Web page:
It’s crunch time for hedge fund managers. Bank of America Merrill Lynch (BofAML) research says that hedge funds are “geared up for year-end rally”—with exposure at the stock market at record highs and cash balances at multi-year lows. They only have until the end of the year to maximize their performance—because that’s when their bonuses are calculated.
There are two dynamics at play: returns and optics. Investors generally expect the stock-market rally to keep going up through the end of the year. And so they want to own as much as they can to capture the most returns. Which, in turn, increases the likelihood of the market going up… the logic just circles up and up as the pursuit of returns begets returns.
And no one wants to miss out on the last gasp of the bull market. Jesse Felder, Publisher of The Felder Report and a former co-founder and head trader of a multi-billion-dollar hedge fund, tells Quartz, “There’s certainly a very strong ‘fear of missing out’ driving portfolio managers’ decision making right now.” At the same time, investors are maximizing their exposure so that their year-end portfolio shows as many of the best performing stocks of the year as possible.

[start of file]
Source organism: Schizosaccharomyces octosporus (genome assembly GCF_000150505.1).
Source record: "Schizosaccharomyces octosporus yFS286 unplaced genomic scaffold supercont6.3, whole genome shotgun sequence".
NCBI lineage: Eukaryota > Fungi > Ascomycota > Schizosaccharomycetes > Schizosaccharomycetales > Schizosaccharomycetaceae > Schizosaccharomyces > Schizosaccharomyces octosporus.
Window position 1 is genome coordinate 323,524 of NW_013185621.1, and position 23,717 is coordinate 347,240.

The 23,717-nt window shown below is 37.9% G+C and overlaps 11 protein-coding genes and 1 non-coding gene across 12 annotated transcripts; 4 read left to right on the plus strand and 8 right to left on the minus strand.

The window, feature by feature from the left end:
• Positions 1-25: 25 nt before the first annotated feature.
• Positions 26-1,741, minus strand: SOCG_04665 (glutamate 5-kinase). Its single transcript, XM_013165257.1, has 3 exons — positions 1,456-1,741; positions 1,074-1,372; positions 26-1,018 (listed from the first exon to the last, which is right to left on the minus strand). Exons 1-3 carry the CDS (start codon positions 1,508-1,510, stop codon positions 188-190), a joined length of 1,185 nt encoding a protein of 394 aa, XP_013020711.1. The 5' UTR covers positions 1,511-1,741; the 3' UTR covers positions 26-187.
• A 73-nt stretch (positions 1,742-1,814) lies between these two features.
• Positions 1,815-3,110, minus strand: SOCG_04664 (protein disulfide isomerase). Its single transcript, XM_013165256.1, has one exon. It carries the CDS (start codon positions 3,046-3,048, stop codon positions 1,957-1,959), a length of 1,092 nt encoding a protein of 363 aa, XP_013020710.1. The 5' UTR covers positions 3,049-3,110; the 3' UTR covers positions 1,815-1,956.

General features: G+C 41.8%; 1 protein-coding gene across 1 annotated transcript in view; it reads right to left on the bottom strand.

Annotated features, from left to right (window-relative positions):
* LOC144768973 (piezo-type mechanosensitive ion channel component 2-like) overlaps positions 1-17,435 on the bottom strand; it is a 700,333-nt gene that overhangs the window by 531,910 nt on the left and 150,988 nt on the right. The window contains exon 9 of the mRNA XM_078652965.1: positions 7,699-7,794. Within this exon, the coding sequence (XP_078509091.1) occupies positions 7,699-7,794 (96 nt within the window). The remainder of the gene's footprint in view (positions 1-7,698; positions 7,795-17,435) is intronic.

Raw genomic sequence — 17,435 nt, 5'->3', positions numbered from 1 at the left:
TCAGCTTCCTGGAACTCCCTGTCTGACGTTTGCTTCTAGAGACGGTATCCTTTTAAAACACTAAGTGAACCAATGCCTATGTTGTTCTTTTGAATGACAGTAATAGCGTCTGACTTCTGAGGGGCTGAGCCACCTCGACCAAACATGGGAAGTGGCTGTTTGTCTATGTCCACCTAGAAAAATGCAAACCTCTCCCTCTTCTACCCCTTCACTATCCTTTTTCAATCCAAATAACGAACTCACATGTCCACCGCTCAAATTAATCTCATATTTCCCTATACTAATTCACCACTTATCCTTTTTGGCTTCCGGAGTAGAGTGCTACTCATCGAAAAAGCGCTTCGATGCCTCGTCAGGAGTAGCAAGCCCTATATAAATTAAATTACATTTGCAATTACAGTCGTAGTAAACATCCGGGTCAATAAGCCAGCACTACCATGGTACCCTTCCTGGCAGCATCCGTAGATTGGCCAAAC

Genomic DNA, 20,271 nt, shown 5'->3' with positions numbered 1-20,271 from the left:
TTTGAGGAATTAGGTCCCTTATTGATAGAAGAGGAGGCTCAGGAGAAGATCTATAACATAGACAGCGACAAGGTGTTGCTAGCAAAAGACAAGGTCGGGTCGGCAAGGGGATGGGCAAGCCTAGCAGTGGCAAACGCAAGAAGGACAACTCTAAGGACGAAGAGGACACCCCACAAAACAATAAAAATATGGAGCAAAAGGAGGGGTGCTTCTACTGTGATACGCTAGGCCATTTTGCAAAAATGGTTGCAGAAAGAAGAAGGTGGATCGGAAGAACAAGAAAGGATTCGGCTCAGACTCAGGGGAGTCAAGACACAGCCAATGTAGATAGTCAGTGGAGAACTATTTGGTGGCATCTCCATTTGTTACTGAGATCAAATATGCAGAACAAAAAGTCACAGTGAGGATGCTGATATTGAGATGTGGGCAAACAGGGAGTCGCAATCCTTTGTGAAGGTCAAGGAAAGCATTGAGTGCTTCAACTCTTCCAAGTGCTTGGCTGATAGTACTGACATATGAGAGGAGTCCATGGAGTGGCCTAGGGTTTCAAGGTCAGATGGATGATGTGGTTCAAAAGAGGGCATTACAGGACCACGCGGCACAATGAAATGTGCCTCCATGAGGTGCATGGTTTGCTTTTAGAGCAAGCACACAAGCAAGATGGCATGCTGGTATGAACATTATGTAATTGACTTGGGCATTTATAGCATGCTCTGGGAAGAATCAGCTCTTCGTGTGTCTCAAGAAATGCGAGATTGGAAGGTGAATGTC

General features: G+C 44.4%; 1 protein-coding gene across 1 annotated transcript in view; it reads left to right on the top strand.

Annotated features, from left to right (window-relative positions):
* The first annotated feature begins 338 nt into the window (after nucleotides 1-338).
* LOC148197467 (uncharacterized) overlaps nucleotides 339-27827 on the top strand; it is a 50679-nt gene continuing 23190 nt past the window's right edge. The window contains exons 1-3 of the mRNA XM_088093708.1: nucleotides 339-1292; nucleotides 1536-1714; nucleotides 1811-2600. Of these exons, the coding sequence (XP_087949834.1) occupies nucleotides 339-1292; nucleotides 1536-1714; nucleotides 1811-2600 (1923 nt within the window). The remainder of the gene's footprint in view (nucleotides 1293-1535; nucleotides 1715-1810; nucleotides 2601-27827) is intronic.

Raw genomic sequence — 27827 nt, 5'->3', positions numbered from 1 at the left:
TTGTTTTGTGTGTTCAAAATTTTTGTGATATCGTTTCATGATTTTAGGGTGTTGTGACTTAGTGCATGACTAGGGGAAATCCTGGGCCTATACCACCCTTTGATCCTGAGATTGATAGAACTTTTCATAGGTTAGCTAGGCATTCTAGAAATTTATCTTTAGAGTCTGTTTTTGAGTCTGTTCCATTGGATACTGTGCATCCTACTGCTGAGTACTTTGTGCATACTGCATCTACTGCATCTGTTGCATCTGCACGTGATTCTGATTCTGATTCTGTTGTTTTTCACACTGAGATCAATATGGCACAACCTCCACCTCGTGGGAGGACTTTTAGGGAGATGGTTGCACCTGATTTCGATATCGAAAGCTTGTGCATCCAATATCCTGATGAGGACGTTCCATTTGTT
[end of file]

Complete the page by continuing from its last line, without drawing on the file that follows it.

Fund managers report positions as of the end of the year. No one wants to show too much cash in their fund given how good the performance has been this year.
What stocks are hedge funds investing in?
According to BofAML’s analysis of third-quarter filings, hedge funds’ biggest bets are in information technology, consumer discretionary, and health-care stocks. Tech stands out as the biggest bet, accounting for more than a quarter of all holdings, including the most popular individual holdings: Facebook, Alphabet, Amazon, and Microsoft.
Big tech stocks have been big performers this year and it seems that a lot of hedge funds think they will continue to be big performers through the end of the year. Silicon Valley isn’t universally loved though. While hedge funds’ biggest positive bet is on Facebook, their biggest negative bet is against Tesla.
History says the hedge funds will need to sell some of their positions very soon, though. Over the past five years, an average of 3.2% of capital has flowed out of hedge funds each year in January. Given that hedge funds only had 3.4% of cash on hand at the end of September, it’s possible that this rush for performance turns around quickly. That could pose a risk for big tech stocks since other institutional investors have been reducing tech stock ownership recently, leaving few buyers if hedge funds decide the big tech stock ride is over for now.
It might be time to take some of those big tech profits and cash out—before the hedge funds do.